Most seasoned veggie growers will agree that one of the easiest winter crops is broad beans.
Fresh broad beans have a delicious earthy flavour that fits well with winter cooking. They’re perfect as an ingredient in stews, casseroles and soups, or used in soup instead of dried kidney beans or split peas. Broad beans are an excellent source of high-quality plant protein that, unlike animal protein, is free from saturated fat and is less acid forming than meat, which makes it a great source of protein for people worried about osteoporosis or suffering from arthritis.
Broad beans are a good vegetable for cold areas (even in the Free State) as cold seems to encourage the plant to set seed. It’s not nearly as successful in subtropical areas where more leaves are produced at the expense of beans. Unlike summer bush and runner beans, broad beans are sturdy, upright growing plants about 1 m high that are rarely bothered by pests or diseases.
When to sow broad beans
- You can start sowing broad beans anytime from April to July, but May and June are probably the best months to sow the beans in the southern hemisphere.
- From seed sown in May, you should be able to start harvesting from the end of July or early August through to late September or October.
How many broad beans should you plant?
- For a good supply, a family of four should plant at least 10 plants as these beans are not as prolific as summer green beans. Because we are entering the winter months, don’t worry about succession planting, rather sow the whole batch at once.
- Broad beans are heavy feeders, so good soil preparation with added compost is essential. If the soil is poor, add 2:3:2 or 3:1:5. The beans will grow in most kinds of soil, but they prefer heavier soil. The bed needs to get full sun in winter and should be sheltered from the wind.
How to sow broad beans
- Sow beans directly into the soil where the plants are to mature. The seed can be sown in individual holes, 5cm deep and 30cm apart. Plant two seeds per hole, and if both germinate, pinch or cut off the weaker plant, but don’t leave the two plants to compete.
- A good way to manage broad beans is to sow two rows at a time, about 50cm apart. The beans tend to support each other, and if you need to provide support it’s easier to make a frame or trellis around the beans. If you want to plant more than two rows, make sure there is enough space to move between each block, especially for watering, feeding and harvesting.
- Keep the beans moist during germination and water regularly once the seedlings have germinated.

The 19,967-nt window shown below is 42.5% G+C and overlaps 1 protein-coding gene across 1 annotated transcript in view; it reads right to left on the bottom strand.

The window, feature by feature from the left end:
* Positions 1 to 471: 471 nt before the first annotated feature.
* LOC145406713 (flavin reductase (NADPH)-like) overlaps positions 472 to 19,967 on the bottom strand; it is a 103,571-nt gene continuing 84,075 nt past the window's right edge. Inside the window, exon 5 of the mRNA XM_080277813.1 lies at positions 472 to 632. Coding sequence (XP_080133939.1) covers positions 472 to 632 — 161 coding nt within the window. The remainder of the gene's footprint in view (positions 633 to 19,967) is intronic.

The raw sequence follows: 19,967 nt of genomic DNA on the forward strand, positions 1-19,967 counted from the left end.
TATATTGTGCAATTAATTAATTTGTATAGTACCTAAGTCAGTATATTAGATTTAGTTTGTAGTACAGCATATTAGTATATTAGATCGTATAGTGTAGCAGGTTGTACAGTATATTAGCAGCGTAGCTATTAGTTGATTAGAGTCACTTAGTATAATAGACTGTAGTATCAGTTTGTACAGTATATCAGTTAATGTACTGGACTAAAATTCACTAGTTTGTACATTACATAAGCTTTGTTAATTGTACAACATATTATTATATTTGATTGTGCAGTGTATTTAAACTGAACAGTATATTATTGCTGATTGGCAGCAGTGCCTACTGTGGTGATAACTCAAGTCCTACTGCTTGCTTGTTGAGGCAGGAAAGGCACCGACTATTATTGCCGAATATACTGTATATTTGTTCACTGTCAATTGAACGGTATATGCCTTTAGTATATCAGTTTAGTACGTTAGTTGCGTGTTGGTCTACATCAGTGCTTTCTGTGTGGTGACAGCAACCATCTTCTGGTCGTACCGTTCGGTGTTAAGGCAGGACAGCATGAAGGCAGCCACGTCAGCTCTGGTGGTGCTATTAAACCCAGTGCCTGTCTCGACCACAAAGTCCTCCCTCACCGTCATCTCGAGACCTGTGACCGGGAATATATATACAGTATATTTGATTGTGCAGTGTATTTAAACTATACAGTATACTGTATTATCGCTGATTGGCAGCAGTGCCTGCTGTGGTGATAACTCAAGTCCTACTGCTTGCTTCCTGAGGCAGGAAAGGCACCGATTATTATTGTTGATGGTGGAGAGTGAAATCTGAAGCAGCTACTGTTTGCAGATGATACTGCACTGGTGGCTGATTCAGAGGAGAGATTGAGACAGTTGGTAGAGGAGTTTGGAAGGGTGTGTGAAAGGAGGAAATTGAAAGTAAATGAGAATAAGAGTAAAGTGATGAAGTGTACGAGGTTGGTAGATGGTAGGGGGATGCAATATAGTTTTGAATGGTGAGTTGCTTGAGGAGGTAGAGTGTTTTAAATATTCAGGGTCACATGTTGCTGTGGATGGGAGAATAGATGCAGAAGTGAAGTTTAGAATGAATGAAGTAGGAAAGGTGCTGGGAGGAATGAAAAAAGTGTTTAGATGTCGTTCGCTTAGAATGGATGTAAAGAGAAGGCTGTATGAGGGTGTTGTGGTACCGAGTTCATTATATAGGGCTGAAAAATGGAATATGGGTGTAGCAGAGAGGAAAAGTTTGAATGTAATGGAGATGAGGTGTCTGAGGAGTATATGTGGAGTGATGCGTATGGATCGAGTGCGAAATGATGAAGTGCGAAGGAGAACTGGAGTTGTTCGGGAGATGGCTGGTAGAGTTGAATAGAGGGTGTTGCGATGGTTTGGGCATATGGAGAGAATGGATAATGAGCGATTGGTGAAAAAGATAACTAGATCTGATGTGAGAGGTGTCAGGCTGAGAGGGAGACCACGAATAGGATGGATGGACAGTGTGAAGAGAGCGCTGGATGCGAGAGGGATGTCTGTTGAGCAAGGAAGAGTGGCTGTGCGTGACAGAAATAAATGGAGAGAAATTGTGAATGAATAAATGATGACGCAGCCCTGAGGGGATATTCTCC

How to grow broad beans
- Broad beans need moist soil and, like chillies, they will quickly indicate when there is not enough water by wilting. This will affect the yield. However, you need to be careful of overwatering, especially in areas that receive frost. Watch the weather report, and if a cold front is predicted ease up on the watering. It is best to have the soil slightly dry.
- For healthy growth and a good yield, feed with a liquid fertiliser, like Multifeed, every two weeks. Another alternative is to use 3:1:5 for fruit and flowers. Broad beans are particularly heavy feeders and extra nutrition needs to be provided, especially in winter.
- The beans can get top heavy once the fruit starts forming. A good way to support them is to build a ‘kraal’ around them. This takes the form of a pole at each corner with horizontal poles on either side attached to the main stakes. The number of horizontal poles depends on the amount of staking needed. This works better than providing a single stake for each plant.
- These should not be a problem, although there is a slight chance of aphids. Fungal diseases could be a problem with overwatering or in winter-rainfall areas.
- Beans should be ready for harvesting within 12 to 16 weeks. The pods are ready for picking when they have filled out and before they burst open. Pick regularly to encourage the plant to keep on flowering and producing new fruit. If the pods are left too long on the bush, the beans will be bitter.
- If you don’t want to eat the beans fresh, then they can be left on the plant to dry. It may be a good idea to let the last flush dry out. The dried beans can be stored and have a good shelf life.
Cooking with broad beans
- The simplest way to cook with fresh broad beans is to soak them for a short while and then boil them in salted water and serve with a dab of butter. The dried beans need to be soaked for longer.
- The fresh beans add substance to all slow-cooked dishes. For a delicious soup, combine them with carrots, potatoes and onions, and add some diced bacon or a lamb shank.
- Fresh broad beans are also a great addition to salads. This broad bean, beetroot and prawn salad makes a light and tasty meal.